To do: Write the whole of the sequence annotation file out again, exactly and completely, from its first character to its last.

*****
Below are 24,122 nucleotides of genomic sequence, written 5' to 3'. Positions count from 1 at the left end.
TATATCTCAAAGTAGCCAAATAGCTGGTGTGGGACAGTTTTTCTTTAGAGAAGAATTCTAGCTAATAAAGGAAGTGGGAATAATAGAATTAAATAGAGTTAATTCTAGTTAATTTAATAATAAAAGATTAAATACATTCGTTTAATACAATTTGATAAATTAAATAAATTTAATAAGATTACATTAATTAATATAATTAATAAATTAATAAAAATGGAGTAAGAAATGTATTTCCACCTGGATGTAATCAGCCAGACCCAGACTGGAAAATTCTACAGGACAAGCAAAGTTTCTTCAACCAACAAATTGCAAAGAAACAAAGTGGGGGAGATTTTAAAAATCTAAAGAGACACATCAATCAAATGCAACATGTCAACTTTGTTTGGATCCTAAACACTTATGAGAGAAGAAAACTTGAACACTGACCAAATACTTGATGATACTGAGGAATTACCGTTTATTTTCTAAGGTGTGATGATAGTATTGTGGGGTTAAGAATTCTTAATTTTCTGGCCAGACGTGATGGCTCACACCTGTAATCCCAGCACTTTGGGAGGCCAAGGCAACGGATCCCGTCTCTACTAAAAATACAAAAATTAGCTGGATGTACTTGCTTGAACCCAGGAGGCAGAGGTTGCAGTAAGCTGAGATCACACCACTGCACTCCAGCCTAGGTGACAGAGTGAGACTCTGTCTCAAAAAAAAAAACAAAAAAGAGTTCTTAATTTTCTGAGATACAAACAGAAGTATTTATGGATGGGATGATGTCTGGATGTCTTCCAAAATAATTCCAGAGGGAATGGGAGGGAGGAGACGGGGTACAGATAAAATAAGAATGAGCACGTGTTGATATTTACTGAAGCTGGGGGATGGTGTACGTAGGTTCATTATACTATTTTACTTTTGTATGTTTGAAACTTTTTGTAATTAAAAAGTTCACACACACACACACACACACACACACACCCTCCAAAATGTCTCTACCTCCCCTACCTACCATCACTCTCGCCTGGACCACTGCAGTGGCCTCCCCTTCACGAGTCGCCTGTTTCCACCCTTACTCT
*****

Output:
Below are 24,122 nucleotides of genomic sequence, written 5' to 3'. Positions count from 1 at the left end.
TATATCTCAAAGTAGCCAAATAGCTGGTGTGGGACAGTTTTTCTTTAGAGAAGAATTCTAGCTAATAAAGGAAGTGGGAATAATAGAATTAAATAGAGTTAATTCTAGTTAATTTAATAATAAAAGATTAAATACATTCGTTTAATACAATTTGATAAATTAAATAAATTTAATAAGATTACATTAATTAATATAATTAATAAATTAATAAAAATGGAGTAAGAAATGTATTTCCACCTGGATGTAATCAGCCAGACCCAGACTGGAAAATTCTACAGGACAAGCAAAGTTTCTTCAACCAACAAATTGCAAAGAAACAAAGTGGGGGAGATTTTAAAAATCTAAAGAGACACATCAATCAAATGCAACATGTCAACTTTGTTTGGATCCTAAACACTTATGAGAGAAGAAAACTTGAACACTGACCAAATACTTGATGATACTGAGGAATTACCGTTTATTTTCTAAGGTGTGATGATAGTATTGTGGGGTTAAGAATTCTTAATTTTCTGGCCAGACGTGATGGCTCACACCTGTAATCCCAGCACTTTGGGAGGCCAAGGCAACGGATCCCGTCTCTACTAAAAATACAAAAATTAGCTGGATGTACTTGCTTGAACCCAGGAGGCAGAGGTTGCAGTAAGCTGAGATCACACCACTGCACTCCAGCCTAGGTGACAGAGTGAGACTCTGTCTCAAAAAAAAAAACAAAAAAGAGTTCTTAATTTTCTGAGATACAAACAGAAGTATTTATGGATGGGATGATGTCTGGATGTCTTCCAAAATAATTCCAGAGGGAATGGGAGGGAGGAGACGGGGTACAGATAAAATAAGAATGAGCACGTGTTGATATTTACTGAAGCTGGGGGATGGTGTACGTAGGTTCATTATACTATTTTACTTTTGTATGTTTGAAACTTTTTGTAATTAAAAAGTTCACACACACACACACACACACACACACACCCTCCAAAATGTCTCTACCTCCCCTACCTACCATCACTCTCGCCTGGACCACTGCAGTGGCCTCCCCTTCACGAGTCGCCTGTTTCCACCCTTACTCT